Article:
Beer is an extremely well-liked beverage in Germany, but it’s far from the only drink commonly consumed in the country. Other popular beverages of Germany include strong spirits such as schnapps, wines like the sweet Riesling and a number of non-alcoholic German beverages.
German Liquors: From Schnapps to Korn
Aside from beer and wine, schnapps is the predominant alcoholic beverage of Germany. Like German beers, schnapps is made according to established culinary laws that regulate its production.
Many types of schnapps are derived from fruit juices. One of the most popular varieties is Kirschwasser, made with black cherries. It’s often drunk on its own, and may also be used in Black Forest Cake, a renowned dessert confection.
Korn is another popular variety of schnapps. A neutrally-colored grain liquor vaguely similar to vodka or gin, korn may only be made from pure wheat, buckwheat, rye, barley or oats according to German culinary law. It’s fermented, distilled twice and diluted with water to lessen the alcohol content. Standard korn is 32% alcohol by volume (ABV), while stronger korn or Doppelkorn is 38 percent ABV or more.
Wines of Germany: Riesling and More
Germany isn’t as known for its varieties of wine the way countries such as France, Italy and Argentina are renowned among wine enthusiasts. Even so, the German Riesling wines, which originated in the Rheingau, or Rhineland, region are highly regarded.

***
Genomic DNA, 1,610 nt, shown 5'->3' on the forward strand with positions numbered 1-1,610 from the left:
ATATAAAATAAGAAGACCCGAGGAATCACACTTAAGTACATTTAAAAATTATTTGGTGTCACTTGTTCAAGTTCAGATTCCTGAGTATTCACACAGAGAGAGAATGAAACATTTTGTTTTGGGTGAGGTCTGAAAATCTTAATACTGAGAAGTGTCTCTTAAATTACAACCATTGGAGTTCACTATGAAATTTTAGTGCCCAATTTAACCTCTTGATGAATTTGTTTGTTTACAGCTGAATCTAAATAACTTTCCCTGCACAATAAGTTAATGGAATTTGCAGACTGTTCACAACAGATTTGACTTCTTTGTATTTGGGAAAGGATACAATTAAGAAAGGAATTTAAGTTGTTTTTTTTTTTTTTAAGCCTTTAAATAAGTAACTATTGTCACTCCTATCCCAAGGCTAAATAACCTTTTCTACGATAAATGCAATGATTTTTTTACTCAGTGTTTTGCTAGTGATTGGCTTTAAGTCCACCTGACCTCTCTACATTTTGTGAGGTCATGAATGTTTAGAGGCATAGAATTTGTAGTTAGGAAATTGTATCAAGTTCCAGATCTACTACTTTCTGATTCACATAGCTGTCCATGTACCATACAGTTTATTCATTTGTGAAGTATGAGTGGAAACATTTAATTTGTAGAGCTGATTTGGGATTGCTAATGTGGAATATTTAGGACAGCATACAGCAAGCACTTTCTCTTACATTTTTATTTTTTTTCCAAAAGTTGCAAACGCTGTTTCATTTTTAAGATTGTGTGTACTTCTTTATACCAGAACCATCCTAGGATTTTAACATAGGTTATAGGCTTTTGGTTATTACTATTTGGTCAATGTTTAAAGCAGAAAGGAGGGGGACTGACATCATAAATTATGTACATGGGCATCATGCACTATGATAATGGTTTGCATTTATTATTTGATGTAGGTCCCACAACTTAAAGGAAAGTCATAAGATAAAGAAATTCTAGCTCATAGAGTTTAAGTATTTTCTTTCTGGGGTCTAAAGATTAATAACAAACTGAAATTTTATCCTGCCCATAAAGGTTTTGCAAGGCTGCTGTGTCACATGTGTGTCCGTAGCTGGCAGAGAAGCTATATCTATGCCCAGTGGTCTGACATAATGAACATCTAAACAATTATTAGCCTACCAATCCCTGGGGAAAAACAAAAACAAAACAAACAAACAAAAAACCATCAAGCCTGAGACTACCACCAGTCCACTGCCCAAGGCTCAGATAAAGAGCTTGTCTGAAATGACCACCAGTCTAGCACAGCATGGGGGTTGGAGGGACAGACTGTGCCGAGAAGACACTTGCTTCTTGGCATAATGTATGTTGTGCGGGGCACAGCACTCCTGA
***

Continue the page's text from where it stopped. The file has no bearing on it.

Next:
Rieslings are white wines with fruity aromas and tart flavor. They are low in alcohol content, usually ranging from 8 to 11 percent ABV. Sweet Riesling wines are often served as aperitifs and dessertifs, while more tart versions of the wine are served alongside pasta and seafood.
Spatburgunder is particularly prominent among the red wines of Germany. These are usually derived from pinot noir grapes, also used in the production of French Burgundy wines. Other German red wines include the stronger Lemberger and Domina varieties, as well as the Portugieser wine, which can be either red or pink.
Non-Alcoholic Beverages of Germany
Most popular non-alcoholic beverages in Germany are not unique to the country, though many are consumed in ways particular to the nation. Examples include:
- Coffee: Popular throughout Germany, particularly for the afternoon coffee-and-cake meal. When not drunk black, coffee in Germany is typically lightened with condensed milk.
- Fruit juices: Apple, grape and orange juices are all commonly drunk in Germany.
- Mineral water: Produced from German mountain springs, with minerals such as calcium and magnesium.
- Tea: Black, chamomile, fruit, peppermint and fennel teas are common in Germany and wildly popular in the cuisine of Lower Saxony.